Alaska Medical Malpractice Laws and Statutory Rules

Learn about Alaska's medical malpractice statute of limitations, the elements of a malpractice claim, caps on damages you can collect, and more.

By , MSLIS · Long Island University
Updated by Dan Ray , Attorney · University of Missouri–Kansas City School of Law

Chances are you found your way here because you've been injured by a medical provider's negligence (carelessness), and you're thinking about an insurance claim or a lawsuit. It's important to know up front that medical malpractice cases are extremely complicated, and you'll most likely need the help of an experienced Alaska medical malpractice attorney.

But you should understand the basics of Alaska medical malpractice law. We'll explain what you must prove to win a malpractice case, how long you have to file a lawsuit in court, Alaska's medical malpractice review panels, and the statute that limits your compensation ("damages," in the language of the law) even if you succeed.

Proving Your Alaska Medical Malpractice Case

First things first. What must you prove to win an Alaska medical malpractice case? Alaska Stat. § 9.55.540(a) (2024) spells out the requirements.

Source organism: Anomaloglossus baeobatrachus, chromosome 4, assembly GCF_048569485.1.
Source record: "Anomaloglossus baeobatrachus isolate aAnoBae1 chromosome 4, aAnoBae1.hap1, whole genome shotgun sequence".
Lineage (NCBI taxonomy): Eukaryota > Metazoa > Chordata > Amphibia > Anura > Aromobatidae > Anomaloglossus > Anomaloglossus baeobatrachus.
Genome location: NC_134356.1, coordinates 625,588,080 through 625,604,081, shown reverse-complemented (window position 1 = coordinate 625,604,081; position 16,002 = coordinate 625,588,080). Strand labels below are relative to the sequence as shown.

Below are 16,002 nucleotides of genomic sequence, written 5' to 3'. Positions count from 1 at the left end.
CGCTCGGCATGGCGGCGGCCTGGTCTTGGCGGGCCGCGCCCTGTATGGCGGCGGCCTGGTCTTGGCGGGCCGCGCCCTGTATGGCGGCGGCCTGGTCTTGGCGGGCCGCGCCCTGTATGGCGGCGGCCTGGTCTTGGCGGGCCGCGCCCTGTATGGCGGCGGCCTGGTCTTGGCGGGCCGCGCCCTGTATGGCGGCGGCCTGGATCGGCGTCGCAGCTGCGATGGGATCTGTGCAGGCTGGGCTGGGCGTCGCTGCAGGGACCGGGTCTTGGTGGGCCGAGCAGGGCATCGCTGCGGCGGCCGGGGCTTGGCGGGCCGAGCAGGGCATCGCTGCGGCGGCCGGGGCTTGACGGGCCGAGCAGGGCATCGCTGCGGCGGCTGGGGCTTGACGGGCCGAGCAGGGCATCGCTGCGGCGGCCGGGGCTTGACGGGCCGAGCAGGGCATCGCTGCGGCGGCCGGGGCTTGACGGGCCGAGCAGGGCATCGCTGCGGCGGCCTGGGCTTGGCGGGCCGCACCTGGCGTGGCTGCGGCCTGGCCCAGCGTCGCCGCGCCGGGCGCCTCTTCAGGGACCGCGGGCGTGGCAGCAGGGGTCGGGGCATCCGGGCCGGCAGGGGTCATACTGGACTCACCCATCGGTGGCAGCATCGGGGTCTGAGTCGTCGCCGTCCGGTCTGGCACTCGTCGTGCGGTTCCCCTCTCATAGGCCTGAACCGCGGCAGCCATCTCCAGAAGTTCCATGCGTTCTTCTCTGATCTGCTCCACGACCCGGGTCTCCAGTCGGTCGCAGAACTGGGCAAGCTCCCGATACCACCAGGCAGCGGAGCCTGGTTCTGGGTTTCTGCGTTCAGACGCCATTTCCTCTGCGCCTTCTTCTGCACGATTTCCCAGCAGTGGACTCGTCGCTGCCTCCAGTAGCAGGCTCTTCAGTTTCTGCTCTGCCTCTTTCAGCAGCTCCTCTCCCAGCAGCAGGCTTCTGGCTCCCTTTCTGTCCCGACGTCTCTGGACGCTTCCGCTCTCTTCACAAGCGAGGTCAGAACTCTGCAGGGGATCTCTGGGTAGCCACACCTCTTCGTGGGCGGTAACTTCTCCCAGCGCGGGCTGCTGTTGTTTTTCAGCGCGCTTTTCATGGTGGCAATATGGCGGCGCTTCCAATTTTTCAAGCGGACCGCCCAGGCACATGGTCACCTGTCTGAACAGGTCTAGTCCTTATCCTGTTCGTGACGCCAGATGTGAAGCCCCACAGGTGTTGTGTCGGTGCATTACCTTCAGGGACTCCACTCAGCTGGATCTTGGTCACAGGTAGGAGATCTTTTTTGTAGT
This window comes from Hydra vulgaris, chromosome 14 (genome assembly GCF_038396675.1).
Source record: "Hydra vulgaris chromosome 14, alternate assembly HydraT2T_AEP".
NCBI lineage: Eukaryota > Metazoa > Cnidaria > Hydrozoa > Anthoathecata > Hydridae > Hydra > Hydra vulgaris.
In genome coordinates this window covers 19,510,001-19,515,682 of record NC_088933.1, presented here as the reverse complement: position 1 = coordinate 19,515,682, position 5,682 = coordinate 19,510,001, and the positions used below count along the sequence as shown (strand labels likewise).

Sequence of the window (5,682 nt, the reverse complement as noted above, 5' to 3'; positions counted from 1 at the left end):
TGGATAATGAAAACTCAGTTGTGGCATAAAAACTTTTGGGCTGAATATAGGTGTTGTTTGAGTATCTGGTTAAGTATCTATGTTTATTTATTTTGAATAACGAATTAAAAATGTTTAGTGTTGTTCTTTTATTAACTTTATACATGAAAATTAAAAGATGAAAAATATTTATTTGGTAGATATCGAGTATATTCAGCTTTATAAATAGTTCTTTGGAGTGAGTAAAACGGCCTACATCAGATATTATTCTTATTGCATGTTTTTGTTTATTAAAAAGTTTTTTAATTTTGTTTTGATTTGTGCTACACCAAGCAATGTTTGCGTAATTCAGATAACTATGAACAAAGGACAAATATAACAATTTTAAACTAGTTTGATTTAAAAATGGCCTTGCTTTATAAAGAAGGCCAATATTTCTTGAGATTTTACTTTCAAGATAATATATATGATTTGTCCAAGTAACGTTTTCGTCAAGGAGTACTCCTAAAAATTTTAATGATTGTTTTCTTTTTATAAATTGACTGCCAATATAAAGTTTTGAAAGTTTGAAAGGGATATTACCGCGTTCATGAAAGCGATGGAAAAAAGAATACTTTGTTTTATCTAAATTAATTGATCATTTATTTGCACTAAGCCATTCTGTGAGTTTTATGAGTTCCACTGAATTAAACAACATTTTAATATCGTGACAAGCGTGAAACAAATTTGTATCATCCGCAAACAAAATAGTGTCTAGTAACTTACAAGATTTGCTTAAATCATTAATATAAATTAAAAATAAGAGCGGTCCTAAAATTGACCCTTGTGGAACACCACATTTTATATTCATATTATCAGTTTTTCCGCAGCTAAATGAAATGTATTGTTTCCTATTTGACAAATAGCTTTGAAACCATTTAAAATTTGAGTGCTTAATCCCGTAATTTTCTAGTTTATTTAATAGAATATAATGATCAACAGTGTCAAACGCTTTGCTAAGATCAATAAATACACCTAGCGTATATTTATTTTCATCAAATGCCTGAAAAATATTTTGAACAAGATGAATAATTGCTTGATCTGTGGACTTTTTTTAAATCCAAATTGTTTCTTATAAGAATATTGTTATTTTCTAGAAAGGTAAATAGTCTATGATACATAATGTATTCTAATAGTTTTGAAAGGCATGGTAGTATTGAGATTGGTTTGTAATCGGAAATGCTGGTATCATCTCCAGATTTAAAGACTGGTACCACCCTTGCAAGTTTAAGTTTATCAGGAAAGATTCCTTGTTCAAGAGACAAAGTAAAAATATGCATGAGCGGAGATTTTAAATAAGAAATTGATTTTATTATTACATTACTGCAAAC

Four Elements of a Malpractice Claim

As the plaintiff (the person filing the lawsuit), you have the burden of proving that your injuries resulted from the defendant health care provider's negligent or willful misconduct. Here are the four elements you must show.

  • Provider-patient relationship. There can't be a malpractice case unless you had a "health care provider-patient relationship" at the time the malpractice happened. Showing this relationship is rarely a problem.
  • Standard of care. Before you can prove what the provider did wrong, you need to establish what they should have done to properly care for you. This is known as the "standard of care," and it's an absolutely essential part of your case. The standard of care typically is described as that degree of care and skill that an ordinarily careful health care provider in the community, having the same education, training, and experience as your provider, would have used under the same circumstances.
  • Substandard care. Once you've shown what the provider should have done, you must prove what they actually did (or failed to do) that made your care substandard. In legal terms, this is known as a "breach" of the standard of care. Without substandard care, there's no medical malpractice.